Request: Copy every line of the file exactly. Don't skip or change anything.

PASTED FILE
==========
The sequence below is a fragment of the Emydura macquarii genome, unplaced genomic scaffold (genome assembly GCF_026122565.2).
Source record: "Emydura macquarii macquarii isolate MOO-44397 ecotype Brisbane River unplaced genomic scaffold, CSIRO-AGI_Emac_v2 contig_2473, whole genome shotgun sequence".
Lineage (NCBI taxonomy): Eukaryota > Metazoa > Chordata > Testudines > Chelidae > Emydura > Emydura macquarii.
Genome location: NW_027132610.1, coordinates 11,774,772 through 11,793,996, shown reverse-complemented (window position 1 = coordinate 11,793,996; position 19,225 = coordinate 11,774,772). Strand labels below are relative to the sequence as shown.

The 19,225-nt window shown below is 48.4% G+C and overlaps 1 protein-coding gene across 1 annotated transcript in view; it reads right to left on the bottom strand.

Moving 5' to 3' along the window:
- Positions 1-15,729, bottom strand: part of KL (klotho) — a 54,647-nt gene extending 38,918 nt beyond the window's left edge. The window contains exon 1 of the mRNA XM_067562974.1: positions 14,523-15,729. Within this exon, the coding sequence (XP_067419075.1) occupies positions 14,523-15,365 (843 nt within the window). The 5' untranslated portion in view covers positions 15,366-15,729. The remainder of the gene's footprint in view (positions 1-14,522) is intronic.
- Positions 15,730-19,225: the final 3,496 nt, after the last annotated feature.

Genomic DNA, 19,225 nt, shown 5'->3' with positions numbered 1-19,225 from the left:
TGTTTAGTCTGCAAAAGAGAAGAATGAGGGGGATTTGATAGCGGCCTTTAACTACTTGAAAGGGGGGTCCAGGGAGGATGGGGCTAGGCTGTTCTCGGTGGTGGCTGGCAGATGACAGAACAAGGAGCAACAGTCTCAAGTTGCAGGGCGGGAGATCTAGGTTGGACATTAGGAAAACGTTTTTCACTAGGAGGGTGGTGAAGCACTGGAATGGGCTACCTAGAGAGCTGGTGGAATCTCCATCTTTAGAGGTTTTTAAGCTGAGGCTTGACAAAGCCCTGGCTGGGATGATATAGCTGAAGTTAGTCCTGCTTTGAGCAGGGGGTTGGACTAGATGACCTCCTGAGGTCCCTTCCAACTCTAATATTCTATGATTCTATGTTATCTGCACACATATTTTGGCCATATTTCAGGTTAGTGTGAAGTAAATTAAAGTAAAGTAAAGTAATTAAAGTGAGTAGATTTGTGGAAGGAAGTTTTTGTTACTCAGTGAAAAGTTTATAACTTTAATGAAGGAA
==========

The sequence below is a fragment of the Emydura macquarii genome, unplaced genomic scaffold (genome assembly GCF_026122565.2).
Source record: "Emydura macquarii macquarii isolate MOO-44397 ecotype Brisbane River unplaced genomic scaffold, CSIRO-AGI_Emac_v2 contig_2473, whole genome shotgun sequence".
Lineage (NCBI taxonomy): Eukaryota > Metazoa > Chordata > Testudines > Chelidae > Emydura > Emydura macquarii.
Genome location: NW_027132610.1, coordinates 11,774,772 through 11,793,996, shown reverse-complemented (window position 1 = coordinate 11,793,996; position 19,225 = coordinate 11,774,772). Strand labels below are relative to the sequence as shown.

The 19,225-nt window shown below is 48.4% G+C and overlaps 1 protein-coding gene across 1 annotated transcript in view; it reads right to left on the bottom strand.

Moving 5' to 3' along the window:
- Positions 1-15,729, bottom strand: part of KL (klotho) — a 54,647-nt gene extending 38,918 nt beyond the window's left edge. The window contains exon 1 of the mRNA XM_067562974.1: positions 14,523-15,729. Within this exon, the coding sequence (XP_067419075.1) occupies positions 14,523-15,365 (843 nt within the window). The 5' untranslated portion in view covers positions 15,366-15,729. The remainder of the gene's footprint in view (positions 1-14,522) is intronic.
- Positions 15,730-19,225: the final 3,496 nt, after the last annotated feature.

Genomic DNA, 19,225 nt, shown 5'->3' with positions numbered 1-19,225 from the left:
TGTTTAGTCTGCAAAAGAGAAGAATGAGGGGGATTTGATAGCGGCCTTTAACTACTTGAAAGGGGGGTCCAGGGAGGATGGGGCTAGGCTGTTCTCGGTGGTGGCTGGCAGATGACAGAACAAGGAGCAACAGTCTCAAGTTGCAGGGCGGGAGATCTAGGTTGGACATTAGGAAAACGTTTTTCACTAGGAGGGTGGTGAAGCACTGGAATGGGCTACCTAGAGAGCTGGTGGAATCTCCATCTTTAGAGGTTTTTAAGCTGAGGCTTGACAAAGCCCTGGCTGGGATGATATAGCTGAAGTTAGTCCTGCTTTGAGCAGGGGGTTGGACTAGATGACCTCCTGAGGTCCCTTCCAACTCTAATATTCTATGATTCTATGTTATCTGCACACATATTTTGGCCATATTTCAGGTTAGTGTGAAGTAAATTAAAGTAAAGTAAAGTAATTAAAGTGAGTAGATTTGTGGAAGGAAGTTTTTGTTACTCAGTGAAAAGTTTATAACTTTAATGAAGGAA